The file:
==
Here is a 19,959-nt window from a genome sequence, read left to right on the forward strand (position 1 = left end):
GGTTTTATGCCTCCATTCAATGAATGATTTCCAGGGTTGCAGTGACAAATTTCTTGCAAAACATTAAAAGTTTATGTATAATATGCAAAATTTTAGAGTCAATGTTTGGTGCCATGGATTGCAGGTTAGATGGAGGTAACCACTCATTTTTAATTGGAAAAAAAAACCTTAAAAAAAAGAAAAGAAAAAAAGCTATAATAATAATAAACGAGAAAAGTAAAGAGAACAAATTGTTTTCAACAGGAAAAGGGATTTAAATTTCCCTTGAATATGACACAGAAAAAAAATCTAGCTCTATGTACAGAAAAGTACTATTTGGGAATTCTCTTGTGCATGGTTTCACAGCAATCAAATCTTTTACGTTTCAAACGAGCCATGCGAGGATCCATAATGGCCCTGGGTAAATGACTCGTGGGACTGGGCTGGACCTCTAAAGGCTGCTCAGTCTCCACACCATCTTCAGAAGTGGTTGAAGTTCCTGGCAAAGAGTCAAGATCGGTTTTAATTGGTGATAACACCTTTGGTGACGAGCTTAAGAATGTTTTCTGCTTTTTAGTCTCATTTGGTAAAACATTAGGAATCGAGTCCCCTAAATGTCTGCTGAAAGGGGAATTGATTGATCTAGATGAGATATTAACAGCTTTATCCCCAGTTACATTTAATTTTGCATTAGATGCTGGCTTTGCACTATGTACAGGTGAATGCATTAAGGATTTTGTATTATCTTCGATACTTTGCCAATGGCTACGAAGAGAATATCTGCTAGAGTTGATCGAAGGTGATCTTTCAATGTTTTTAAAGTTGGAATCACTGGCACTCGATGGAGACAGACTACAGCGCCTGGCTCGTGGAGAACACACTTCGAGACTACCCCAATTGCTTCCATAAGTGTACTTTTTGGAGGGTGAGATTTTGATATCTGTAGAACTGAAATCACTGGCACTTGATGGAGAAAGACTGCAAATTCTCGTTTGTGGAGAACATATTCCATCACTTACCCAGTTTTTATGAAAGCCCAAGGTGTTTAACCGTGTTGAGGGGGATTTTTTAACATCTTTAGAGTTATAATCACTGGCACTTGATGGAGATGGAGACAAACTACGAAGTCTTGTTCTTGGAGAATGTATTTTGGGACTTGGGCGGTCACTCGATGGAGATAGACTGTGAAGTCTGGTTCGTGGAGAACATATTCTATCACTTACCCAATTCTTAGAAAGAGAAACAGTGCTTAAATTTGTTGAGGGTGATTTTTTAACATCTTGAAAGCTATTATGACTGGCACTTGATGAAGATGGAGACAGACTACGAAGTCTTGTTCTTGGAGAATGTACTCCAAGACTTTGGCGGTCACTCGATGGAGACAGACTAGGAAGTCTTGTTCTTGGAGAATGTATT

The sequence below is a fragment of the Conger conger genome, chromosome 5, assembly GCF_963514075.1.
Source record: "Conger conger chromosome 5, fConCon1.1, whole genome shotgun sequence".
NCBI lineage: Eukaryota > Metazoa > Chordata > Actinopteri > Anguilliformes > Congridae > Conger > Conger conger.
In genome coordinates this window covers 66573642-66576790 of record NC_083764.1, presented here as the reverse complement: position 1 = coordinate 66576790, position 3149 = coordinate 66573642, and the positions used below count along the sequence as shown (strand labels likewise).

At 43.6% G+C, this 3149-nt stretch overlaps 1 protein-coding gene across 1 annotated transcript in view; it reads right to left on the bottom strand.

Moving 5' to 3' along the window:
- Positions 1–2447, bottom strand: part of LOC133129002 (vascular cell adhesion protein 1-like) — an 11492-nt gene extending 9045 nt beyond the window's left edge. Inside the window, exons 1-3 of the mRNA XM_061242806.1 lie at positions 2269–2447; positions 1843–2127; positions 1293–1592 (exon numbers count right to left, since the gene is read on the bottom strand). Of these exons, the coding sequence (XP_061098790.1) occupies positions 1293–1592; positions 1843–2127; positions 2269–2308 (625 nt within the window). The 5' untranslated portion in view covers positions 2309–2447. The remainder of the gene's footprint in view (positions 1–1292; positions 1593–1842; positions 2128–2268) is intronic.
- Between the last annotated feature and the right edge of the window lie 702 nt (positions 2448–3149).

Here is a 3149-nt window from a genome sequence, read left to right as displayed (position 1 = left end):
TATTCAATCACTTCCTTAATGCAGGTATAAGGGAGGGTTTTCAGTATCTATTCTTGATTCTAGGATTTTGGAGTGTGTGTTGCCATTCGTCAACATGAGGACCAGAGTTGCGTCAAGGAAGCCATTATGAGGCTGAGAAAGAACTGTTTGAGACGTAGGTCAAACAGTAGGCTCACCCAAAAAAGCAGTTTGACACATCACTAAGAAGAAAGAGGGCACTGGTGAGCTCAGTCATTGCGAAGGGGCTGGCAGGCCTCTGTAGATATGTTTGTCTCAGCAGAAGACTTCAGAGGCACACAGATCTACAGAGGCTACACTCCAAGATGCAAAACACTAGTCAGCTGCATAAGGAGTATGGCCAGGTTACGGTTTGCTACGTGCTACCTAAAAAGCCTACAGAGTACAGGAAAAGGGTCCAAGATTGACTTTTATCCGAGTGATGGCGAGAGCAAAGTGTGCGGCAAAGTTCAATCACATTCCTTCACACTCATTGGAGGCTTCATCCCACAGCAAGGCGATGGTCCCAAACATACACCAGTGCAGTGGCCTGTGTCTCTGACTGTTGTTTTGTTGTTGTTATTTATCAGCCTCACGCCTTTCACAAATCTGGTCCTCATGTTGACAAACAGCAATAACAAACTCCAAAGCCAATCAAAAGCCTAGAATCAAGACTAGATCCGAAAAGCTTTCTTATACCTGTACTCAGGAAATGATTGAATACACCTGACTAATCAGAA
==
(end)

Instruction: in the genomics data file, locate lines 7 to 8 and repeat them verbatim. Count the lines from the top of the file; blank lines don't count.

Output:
At 43.6% G+C, this 3149-nt stretch overlaps 1 protein-coding gene across 1 annotated transcript in view; it reads right to left on the bottom strand.

Moving 5' to 3' along the window: